Auto insurance policies are not just necessary to have, but also mandatory. It is illegal to drive a car in 48 states in the US without a proper liability insurance policy. But the land of auto insurance is a lot more confusing than it might seem. Is it really necessary for you to have an auto insurance policy to drive someone else’s car? There are many instances when you might need to drive someone else’s car, either regularly or sporadically.
In this article, we’ll explain in detail whether you can drive a friend’s car even if you don’t have car insurance. The answer to this question goes beyond a simple yes or no. Different insurance companies have different terms and conditions, and there are some cases where if you get in an accident while driving your friend’s car, not only you but your friend might get into legal and financial trouble. Let’s get started.
Can You Drive Your Friend’s Car if You Don’t Have Car Insurance?
In the US, auto insurance companies do not insure the policyholder, but the car that’s registered to the policyholder. This means that even if you don’t have car insurance, you can drive your friend’s car every once in a while. So if you are driving someone else’s car and get in a car accident, the owner’s car insurance policy will pay for the damages.
It depends on what insurance policies the owner has for the claims to work. For example, the damage caused by you to the other driver would be covered by the liability insurance policy of the vehicle owner. Any legal actions, however, would be taken against you and not the policyholder.
For the damages caused to the car you are driving, if the owner has collision coverage, only then the insurance company will pay for the cost of repairs. Other policies such as personal injury protection plans will not cover you as it is specific to the policyholder. Uninsured motorist coverage will be applicable even if the owner is not driving the car.
Things to Consider
As with almost every auto insurance policy, there are some details hidden in the fine print that make things complicated. Here are some things that you need to know before asking your friend to lend the car.
Occasional use of someone else’s car is okay and the auto insurance companies allow it, but only if it is occasional. Insurance companies consider every risk factor while calculating insurance rates. They consider the policyholder’s driving record, past insurance claims, gender, age, and many more factors to decide the price. A higher risk of insurance claims will result in higher rates.
The problem is that if you borrow your friend’s car regularly, it is not appreciated by auto insurance companies because then the risk of the car getting in an accident increases. This is why many auto insurance companies require the policyholders to add their family members as registered drivers in their policy.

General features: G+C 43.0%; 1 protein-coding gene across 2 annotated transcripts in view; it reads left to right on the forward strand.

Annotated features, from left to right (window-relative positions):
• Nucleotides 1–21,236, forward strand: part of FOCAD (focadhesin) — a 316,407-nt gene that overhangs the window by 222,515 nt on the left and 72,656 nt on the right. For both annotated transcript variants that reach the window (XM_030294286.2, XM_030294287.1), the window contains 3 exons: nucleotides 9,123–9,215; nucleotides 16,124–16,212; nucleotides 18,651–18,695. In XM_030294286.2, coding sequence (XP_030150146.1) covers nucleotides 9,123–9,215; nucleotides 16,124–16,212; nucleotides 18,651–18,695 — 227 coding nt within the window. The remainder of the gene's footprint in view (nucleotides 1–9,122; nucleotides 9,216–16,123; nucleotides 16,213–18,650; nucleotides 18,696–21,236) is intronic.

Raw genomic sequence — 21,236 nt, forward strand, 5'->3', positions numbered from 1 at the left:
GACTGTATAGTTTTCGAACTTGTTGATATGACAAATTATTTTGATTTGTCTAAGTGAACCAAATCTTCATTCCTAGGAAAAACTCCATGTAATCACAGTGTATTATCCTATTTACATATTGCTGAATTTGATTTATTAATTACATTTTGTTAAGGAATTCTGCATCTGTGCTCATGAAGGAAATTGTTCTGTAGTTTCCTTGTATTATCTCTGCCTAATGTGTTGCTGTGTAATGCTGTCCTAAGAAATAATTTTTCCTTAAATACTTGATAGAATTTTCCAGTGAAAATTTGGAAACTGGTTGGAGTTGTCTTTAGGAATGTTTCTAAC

So if you plan on using your friend’s car regularly, it is better to be added as a registered driver in their policy. Prices can get very high when it comes to optional coverage such as collision insurance. So it is better to get the most affordable auto insurance in your state. For example, if you live in Texas, look for the cheapest car insurance companies in Texas that offer the best coverage, even with multiple drivers added to the policy.
When Your Friend’s Auto Insurance Won’t Cover You
There are some cases when even though the insurance company covers the car and not the policyholder, they might just refuse the insurance claim. These are scenarios that are considered violations of their terms of services and hence, important to note before you take someone’s car or you lend your car to your friend.
Driving without permission: Your friend’s insurance policy will only cover the damages that your accident causes only if you drive the car with your friend’s permission. The insurance company would outright refuse to pay if the policyholder says you drove the car without his/her permission. You’ll be on the hook to pay hundreds of thousands of dollars.
Driving under the influence: Not only you but even if the policyholder got in an accident while driving under the influence, the insurance company can and will refuse to pay anything. So not only do you get your driving license suspended, but you’ll be on the hook to pay for all the damages you caused to the other driver. If you are unlucky enough, you might also end up in prison. So don’t drink and drive.
You Don’t have a driving license: Here’s a shocker; driving a car without a driving license is illegal, not just in the US, but in pretty much every other country. So if you are caught driving a car without a driving license and get in an accident, do not expect the auto insurance company to come and save the day. Not only you’ll be liable to pay for the repairs and medical treatments of the other driver, which could cost hundreds of thousands of dollars, but you and the owner of the car would face legal consequences (if you took the car with his/her permission).
Non-Owner’s Car Insurance
If you regularly borrow someone’s car or rent a car a lot, then getting a non-owners auto insurance policy would be the best option. This auto insurance policy provides liability insurance coverage and personal injury protection and uninsured motorist coverage as well in some states. You don’t need to own a car to get this policy and it provides a layer of security when you drive someone else’s car frequently. Getting this auto insurance would make a lot of sense both financially and legally.